Fine for Waterloo sandwich bar at centre of salmonella outbreak

Vibriosis prompts oyster harvest areas to be closed



Source of Article:

By Jeff Chew, Peninsula Daily News

PORT TOWNSEND The state Department of Health has closed Quilcene Bay and Triton Cove State Park in Jefferson County to the recreational harvest of oysters after several vibriosis cases were reported.

The recreational oyster harvest closure also includes the shores of Triton Cove State Park at the Jefferson-Mason County line, the department said Friday.

Raw oysters
The vibrio closures were based on a number of human vibriosis cases associated with eating raw oysters from Quilcene Bay, said Andrew Shogren, Jefferson County environmental health director.

Quilcene Bay will remain closed to the recreational harvest of oysters at least through the month of September, he said.

Recreational beaches affected are the Quilcene Bay Tidelands, West Quilcene Bay Beach, and Point Whitney Tidelands.

Vibrio causes a variety of symptoms including diarrhea, abdominal cramps, nausea, vomiting, headache, fever, and chills.

The symptoms usually appear about 12 hours after eating infected shellfish, but they can occur anywhere from two to 48 hours after consumption.

The illness is usually mild to moderate, and lasts for two to seven days.

Vibriosis is an intestinal illness caused by naturally occurring bacteria known as Vibrio parahaemolyticus.

Unlike paralytic shellfish poisoning and domoic acid toxins, Vibrio is destroyed by thorough cooking.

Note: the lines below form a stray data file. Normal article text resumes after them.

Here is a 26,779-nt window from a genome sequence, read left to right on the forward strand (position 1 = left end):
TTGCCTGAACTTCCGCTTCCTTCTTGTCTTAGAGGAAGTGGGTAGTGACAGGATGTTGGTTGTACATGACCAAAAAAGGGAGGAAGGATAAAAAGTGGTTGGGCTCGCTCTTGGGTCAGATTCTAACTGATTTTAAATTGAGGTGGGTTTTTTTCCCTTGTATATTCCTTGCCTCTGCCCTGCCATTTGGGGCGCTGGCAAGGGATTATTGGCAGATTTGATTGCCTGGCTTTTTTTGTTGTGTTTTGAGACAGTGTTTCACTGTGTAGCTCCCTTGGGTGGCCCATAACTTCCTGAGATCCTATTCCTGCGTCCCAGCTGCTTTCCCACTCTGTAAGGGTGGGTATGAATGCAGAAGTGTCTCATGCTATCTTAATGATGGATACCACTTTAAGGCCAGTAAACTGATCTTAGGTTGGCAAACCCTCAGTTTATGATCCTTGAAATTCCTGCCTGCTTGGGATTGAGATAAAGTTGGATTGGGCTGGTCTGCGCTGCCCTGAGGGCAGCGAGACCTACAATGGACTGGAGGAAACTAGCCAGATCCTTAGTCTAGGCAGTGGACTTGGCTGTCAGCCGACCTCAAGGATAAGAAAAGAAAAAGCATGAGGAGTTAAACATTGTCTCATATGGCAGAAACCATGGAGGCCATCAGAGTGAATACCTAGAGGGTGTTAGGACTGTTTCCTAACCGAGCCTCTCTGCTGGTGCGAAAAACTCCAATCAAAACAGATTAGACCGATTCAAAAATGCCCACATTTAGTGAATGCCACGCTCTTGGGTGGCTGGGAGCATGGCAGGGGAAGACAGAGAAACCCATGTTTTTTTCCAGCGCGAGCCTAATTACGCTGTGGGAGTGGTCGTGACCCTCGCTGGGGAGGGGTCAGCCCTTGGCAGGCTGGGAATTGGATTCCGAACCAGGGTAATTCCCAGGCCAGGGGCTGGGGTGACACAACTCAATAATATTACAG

Each summer the state Department of Health issues a vibrio advisory for all of Hood Canal to remind recreational shellfish harvesters that shellfish in Hood Canal should be thoroughly cooked between the months of May through October to avoid vibriosis.

The Department of Health offers the following tips to summer harvesters of shellfish in Washington State:

Always check the pollution and biotoxin status of the beach before you harvest.

Harvest as soon as possible after the tide goes out.

Do not harvest shellfish that have been exposed to direct sunlight for more than four hours.

Refrigerate or ice as soon as possible and within four hours of harvest.

Thoroughly cook shellfish.

The Department of Health additionally reminds consumers that store-bought shellfish must be refrigerated and handled properly to prevent illness.


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